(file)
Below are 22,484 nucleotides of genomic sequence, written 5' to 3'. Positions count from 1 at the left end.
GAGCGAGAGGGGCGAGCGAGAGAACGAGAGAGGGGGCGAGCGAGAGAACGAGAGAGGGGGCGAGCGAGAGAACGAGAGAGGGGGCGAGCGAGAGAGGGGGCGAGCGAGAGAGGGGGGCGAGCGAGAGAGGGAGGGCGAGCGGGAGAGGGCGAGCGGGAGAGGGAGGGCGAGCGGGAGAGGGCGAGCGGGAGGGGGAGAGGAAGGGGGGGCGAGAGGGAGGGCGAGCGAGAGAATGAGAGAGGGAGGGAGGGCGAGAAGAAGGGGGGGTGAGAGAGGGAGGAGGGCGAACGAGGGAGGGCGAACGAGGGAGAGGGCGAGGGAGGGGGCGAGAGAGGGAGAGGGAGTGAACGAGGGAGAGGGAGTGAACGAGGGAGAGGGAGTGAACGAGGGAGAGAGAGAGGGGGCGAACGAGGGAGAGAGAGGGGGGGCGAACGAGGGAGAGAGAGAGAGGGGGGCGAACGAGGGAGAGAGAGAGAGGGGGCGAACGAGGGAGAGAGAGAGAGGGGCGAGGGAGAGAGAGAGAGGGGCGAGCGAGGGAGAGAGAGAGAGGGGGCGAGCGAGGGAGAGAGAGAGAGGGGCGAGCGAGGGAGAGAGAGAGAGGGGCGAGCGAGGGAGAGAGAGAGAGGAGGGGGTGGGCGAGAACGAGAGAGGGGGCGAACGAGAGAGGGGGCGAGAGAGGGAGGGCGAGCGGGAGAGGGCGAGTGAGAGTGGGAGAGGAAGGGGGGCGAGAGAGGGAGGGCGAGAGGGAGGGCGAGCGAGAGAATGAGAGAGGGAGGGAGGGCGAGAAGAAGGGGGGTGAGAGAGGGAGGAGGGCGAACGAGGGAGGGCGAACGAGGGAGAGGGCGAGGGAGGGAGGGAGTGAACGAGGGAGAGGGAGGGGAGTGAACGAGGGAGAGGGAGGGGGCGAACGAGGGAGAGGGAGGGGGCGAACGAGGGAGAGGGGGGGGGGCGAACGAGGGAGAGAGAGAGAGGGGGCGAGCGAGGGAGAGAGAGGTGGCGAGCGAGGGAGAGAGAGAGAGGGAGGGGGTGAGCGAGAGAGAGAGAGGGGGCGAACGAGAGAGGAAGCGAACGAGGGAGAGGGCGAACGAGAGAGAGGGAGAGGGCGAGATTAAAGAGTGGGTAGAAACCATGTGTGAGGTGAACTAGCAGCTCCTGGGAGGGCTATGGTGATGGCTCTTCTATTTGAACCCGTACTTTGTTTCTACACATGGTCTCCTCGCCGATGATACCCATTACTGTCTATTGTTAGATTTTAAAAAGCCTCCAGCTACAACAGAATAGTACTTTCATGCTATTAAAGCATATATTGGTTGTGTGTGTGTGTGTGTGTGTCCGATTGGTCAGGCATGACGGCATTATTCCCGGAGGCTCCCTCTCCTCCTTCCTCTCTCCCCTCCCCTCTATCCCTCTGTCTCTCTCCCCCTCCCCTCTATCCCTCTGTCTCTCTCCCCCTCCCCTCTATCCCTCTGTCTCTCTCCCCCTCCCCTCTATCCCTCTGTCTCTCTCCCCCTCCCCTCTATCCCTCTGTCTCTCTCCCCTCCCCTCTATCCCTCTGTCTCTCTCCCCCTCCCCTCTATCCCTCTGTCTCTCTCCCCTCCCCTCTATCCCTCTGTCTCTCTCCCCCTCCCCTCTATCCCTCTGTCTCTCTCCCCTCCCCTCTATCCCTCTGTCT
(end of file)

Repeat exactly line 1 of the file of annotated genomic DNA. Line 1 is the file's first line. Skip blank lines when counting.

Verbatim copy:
Below are 22,484 nucleotides of genomic sequence, written 5' to 3'. Positions count from 1 at the left end.